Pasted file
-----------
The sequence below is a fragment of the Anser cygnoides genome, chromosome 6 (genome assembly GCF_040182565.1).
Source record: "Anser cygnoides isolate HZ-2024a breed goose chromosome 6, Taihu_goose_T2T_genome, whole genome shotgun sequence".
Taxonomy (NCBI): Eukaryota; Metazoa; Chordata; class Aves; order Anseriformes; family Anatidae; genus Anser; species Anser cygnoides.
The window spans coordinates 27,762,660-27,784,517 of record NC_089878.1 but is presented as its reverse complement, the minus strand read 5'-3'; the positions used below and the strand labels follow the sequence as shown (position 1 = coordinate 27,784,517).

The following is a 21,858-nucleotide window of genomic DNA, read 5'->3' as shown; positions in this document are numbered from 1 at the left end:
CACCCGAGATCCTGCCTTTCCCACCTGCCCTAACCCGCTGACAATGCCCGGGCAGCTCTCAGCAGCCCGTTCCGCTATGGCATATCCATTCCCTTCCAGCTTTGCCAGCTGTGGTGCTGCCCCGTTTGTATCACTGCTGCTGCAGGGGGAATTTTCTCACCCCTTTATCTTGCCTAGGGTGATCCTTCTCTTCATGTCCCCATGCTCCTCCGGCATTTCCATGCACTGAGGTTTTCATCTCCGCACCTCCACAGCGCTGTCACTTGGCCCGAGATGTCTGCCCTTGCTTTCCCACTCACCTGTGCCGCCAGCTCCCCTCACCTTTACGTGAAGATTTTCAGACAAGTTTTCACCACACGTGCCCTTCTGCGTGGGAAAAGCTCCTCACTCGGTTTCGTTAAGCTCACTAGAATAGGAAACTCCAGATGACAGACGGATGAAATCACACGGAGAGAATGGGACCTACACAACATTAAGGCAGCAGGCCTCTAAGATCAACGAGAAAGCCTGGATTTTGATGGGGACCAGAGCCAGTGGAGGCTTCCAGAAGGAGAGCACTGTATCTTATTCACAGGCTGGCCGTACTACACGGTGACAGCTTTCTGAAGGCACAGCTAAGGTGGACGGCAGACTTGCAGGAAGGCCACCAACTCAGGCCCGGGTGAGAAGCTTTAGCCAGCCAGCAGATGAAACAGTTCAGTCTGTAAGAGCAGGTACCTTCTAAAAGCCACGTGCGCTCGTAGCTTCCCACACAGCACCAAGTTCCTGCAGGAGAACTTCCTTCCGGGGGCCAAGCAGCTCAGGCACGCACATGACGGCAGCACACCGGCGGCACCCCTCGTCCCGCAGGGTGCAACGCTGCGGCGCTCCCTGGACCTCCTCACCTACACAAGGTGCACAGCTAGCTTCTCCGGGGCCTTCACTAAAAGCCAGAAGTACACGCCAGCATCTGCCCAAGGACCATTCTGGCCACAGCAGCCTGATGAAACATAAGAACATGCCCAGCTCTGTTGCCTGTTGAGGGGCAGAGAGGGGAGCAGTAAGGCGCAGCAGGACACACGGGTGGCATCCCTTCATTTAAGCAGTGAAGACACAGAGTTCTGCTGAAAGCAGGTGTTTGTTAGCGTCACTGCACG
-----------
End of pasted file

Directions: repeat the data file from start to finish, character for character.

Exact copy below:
The sequence below is a fragment of the Anser cygnoides genome, chromosome 6 (genome assembly GCF_040182565.1).
Source record: "Anser cygnoides isolate HZ-2024a breed goose chromosome 6, Taihu_goose_T2T_genome, whole genome shotgun sequence".
Taxonomy (NCBI): Eukaryota; Metazoa; Chordata; class Aves; order Anseriformes; family Anatidae; genus Anser; species Anser cygnoides.
The window spans coordinates 27,762,660-27,784,517 of record NC_089878.1 but is presented as its reverse complement, the minus strand read 5'-3'; the positions used below and the strand labels follow the sequence as shown (position 1 = coordinate 27,784,517).

The following is a 21,858-nucleotide window of genomic DNA, read 5'->3' as shown; positions in this document are numbered from 1 at the left end:
CACCCGAGATCCTGCCTTTCCCACCTGCCCTAACCCGCTGACAATGCCCGGGCAGCTCTCAGCAGCCCGTTCCGCTATGGCATATCCATTCCCTTCCAGCTTTGCCAGCTGTGGTGCTGCCCCGTTTGTATCACTGCTGCTGCAGGGGGAATTTTCTCACCCCTTTATCTTGCCTAGGGTGATCCTTCTCTTCATGTCCCCATGCTCCTCCGGCATTTCCATGCACTGAGGTTTTCATCTCCGCACCTCCACAGCGCTGTCACTTGGCCCGAGATGTCTGCCCTTGCTTTCCCACTCACCTGTGCCGCCAGCTCCCCTCACCTTTACGTGAAGATTTTCAGACAAGTTTTCACCACACGTGCCCTTCTGCGTGGGAAAAGCTCCTCACTCGGTTTCGTTAAGCTCACTAGAATAGGAAACTCCAGATGACAGACGGATGAAATCACACGGAGAGAATGGGACCTACACAACATTAAGGCAGCAGGCCTCTAAGATCAACGAGAAAGCCTGGATTTTGATGGGGACCAGAGCCAGTGGAGGCTTCCAGAAGGAGAGCACTGTATCTTATTCACAGGCTGGCCGTACTACACGGTGACAGCTTTCTGAAGGCACAGCTAAGGTGGACGGCAGACTTGCAGGAAGGCCACCAACTCAGGCCCGGGTGAGAAGCTTTAGCCAGCCAGCAGATGAAACAGTTCAGTCTGTAAGAGCAGGTACCTTCTAAAAGCCACGTGCGCTCGTAGCTTCCCACACAGCACCAAGTTCCTGCAGGAGAACTTCCTTCCGGGGGCCAAGCAGCTCAGGCACGCACATGACGGCAGCACACCGGCGGCACCCCTCGTCCCGCAGGGTGCAACGCTGCGGCGCTCCCTGGACCTCCTCACCTACACAAGGTGCACAGCTAGCTTCTCCGGGGCCTTCACTAAAAGCCAGAAGTACACGCCAGCATCTGCCCAAGGACCATTCTGGCCACAGCAGCCTGATGAAACATAAGAACATGCCCAGCTCTGTTGCCTGTTGAGGGGCAGAGAGGGGAGCAGTAAGGCGCAGCAGGACACACGGGTGGCATCCCTTCATTTAAGCAGTGAAGACACAGAGTTCTGCTGAAAGCAGGTGTTTGTTAGCGTCACTGCACG